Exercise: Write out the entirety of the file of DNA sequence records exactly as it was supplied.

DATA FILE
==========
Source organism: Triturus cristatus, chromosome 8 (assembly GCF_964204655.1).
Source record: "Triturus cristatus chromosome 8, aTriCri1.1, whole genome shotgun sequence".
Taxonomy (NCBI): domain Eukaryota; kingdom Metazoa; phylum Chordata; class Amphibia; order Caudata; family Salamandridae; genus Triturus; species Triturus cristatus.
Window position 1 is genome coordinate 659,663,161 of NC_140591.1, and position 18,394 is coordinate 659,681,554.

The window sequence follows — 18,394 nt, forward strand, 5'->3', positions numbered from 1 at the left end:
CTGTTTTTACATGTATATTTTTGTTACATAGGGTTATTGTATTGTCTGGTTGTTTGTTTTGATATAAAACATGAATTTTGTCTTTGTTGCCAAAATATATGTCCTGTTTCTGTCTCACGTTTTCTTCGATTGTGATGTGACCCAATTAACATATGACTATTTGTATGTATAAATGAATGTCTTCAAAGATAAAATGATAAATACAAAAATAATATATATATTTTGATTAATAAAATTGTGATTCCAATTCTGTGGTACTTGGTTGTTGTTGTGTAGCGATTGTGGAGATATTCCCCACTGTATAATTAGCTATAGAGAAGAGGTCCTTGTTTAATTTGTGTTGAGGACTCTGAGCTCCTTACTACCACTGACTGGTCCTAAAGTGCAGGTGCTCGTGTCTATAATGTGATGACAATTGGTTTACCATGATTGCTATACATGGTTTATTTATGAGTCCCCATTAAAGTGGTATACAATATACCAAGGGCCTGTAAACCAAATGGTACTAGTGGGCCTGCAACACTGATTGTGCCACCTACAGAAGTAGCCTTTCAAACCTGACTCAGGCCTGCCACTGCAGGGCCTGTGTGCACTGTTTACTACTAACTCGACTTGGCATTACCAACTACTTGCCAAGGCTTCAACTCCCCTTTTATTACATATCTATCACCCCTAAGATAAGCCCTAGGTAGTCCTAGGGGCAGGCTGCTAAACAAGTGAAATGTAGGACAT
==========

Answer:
Source organism: Triturus cristatus, chromosome 8 (assembly GCF_964204655.1).
Source record: "Triturus cristatus chromosome 8, aTriCri1.1, whole genome shotgun sequence".
Taxonomy (NCBI): domain Eukaryota; kingdom Metazoa; phylum Chordata; class Amphibia; order Caudata; family Salamandridae; genus Triturus; species Triturus cristatus.
Window position 1 is genome coordinate 659,663,161 of NC_140591.1, and position 18,394 is coordinate 659,681,554.

The window sequence follows — 18,394 nt, forward strand, 5'->3', positions numbered from 1 at the left end:
CTGTTTTTACATGTATATTTTTGTTACATAGGGTTATTGTATTGTCTGGTTGTTTGTTTTGATATAAAACATGAATTTTGTCTTTGTTGCCAAAATATATGTCCTGTTTCTGTCTCACGTTTTCTTCGATTGTGATGTGACCCAATTAACATATGACTATTTGTATGTATAAATGAATGTCTTCAAAGATAAAATGATAAATACAAAAATAATATATATATTTTGATTAATAAAATTGTGATTCCAATTCTGTGGTACTTGGTTGTTGTTGTGTAGCGATTGTGGAGATATTCCCCACTGTATAATTAGCTATAGAGAAGAGGTCCTTGTTTAATTTGTGTTGAGGACTCTGAGCTCCTTACTACCACTGACTGGTCCTAAAGTGCAGGTGCTCGTGTCTATAATGTGATGACAATTGGTTTACCATGATTGCTATACATGGTTTATTTATGAGTCCCCATTAAAGTGGTATACAATATACCAAGGGCCTGTAAACCAAATGGTACTAGTGGGCCTGCAACACTGATTGTGCCACCTACAGAAGTAGCCTTTCAAACCTGACTCAGGCCTGCCACTGCAGGGCCTGTGTGCACTGTTTACTACTAACTCGACTTGGCATTACCAACTACTTGCCAAGGCTTCAACTCCCCTTTTATTACATATCTATCACCCCTAAGATAAGCCCTAGGTAGTCCTAGGGGCAGGCTGCTAAACAAGTGAAATGTAGGACAT